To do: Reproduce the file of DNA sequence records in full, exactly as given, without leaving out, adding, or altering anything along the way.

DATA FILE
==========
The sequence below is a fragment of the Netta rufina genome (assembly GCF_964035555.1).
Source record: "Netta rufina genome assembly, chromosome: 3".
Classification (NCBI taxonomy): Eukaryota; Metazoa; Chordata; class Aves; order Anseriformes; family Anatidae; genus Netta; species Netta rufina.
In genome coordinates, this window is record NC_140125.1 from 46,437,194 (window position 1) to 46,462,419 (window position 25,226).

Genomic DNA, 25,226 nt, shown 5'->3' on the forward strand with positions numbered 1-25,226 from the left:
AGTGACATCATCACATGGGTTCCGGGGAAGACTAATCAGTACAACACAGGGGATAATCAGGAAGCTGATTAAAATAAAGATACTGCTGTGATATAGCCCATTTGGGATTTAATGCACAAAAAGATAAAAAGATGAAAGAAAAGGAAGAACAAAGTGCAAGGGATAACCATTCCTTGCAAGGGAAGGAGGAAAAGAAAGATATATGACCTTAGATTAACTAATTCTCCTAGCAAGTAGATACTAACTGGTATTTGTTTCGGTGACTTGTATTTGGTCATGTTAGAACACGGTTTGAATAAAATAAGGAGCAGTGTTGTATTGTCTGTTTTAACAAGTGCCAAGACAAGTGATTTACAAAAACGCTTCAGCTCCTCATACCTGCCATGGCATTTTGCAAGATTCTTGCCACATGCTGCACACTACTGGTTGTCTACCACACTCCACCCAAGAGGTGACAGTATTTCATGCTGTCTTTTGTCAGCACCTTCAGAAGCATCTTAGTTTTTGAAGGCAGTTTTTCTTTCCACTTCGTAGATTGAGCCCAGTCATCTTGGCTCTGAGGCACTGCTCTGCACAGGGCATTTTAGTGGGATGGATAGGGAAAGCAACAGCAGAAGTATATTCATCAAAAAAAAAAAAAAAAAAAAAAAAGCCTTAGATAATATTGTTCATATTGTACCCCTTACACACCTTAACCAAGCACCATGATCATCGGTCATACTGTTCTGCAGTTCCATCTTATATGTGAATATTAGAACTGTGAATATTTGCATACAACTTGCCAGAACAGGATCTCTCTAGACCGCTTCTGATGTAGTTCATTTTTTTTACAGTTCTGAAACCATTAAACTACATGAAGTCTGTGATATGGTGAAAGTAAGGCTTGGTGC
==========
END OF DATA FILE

The sequence below is a fragment of the Netta rufina genome (assembly GCF_964035555.1).
Source record: "Netta rufina genome assembly, chromosome: 3".
Classification (NCBI taxonomy): Eukaryota; Metazoa; Chordata; class Aves; order Anseriformes; family Anatidae; genus Netta; species Netta rufina.
In genome coordinates, this window is record NC_140125.1 from 46,437,194 (window position 1) to 46,462,419 (window position 25,226).

Genomic DNA, 25,226 nt, shown 5'->3' on the forward strand with positions numbered 1-25,226 from the left:
AGTGACATCATCACATGGGTTCCGGGGAAGACTAATCAGTACAACACAGGGGATAATCAGGAAGCTGATTAAAATAAAGATACTGCTGTGATATAGCCCATTTGGGATTTAATGCACAAAAAGATAAAAAGATGAAAGAAAAGGAAGAACAAAGTGCAAGGGATAACCATTCCTTGCAAGGGAAGGAGGAAAAGAAAGATATATGACCTTAGATTAACTAATTCTCCTAGCAAGTAGATACTAACTGGTATTTGTTTCGGTGACTTGTATTTGGTCATGTTAGAACACGGTTTGAATAAAATAAGGAGCAGTGTTGTATTGTCTGTTTTAACAAGTGCCAAGACAAGTGATTTACAAAAACGCTTCAGCTCCTCATACCTGCCATGGCATTTTGCAAGATTCTTGCCACATGCTGCACACTACTGGTTGTCTACCACACTCCACCCAAGAGGTGACAGTATTTCATGCTGTCTTTTGTCAGCACCTTCAGAAGCATCTTAGTTTTTGAAGGCAGTTTTTCTTTCCACTTCGTAGATTGAGCCCAGTCATCTTGGCTCTGAGGCACTGCTCTGCACAGGGCATTTTAGTGGGATGGATAGGGAAAGCAACAGCAGAAGTATATTCATCAAAAAAAAAAAAAAAAAAAAAAAAGCCTTAGATAATATTGTTCATATTGTACCCCTTACACACCTTAACCAAGCACCATGATCATCGGTCATACTGTTCTGCAGTTCCATCTTATATGTGAATATTAGAACTGTGAATATTTGCATACAACTTGCCAGAACAGGATCTCTCTAGACCGCTTCTGATGTAGTTCATTTTTTTTACAGTTCTGAAACCATTAAACTACATGAAGTCTGTGATATGGTGAAAGTAAGGCTTGGTGC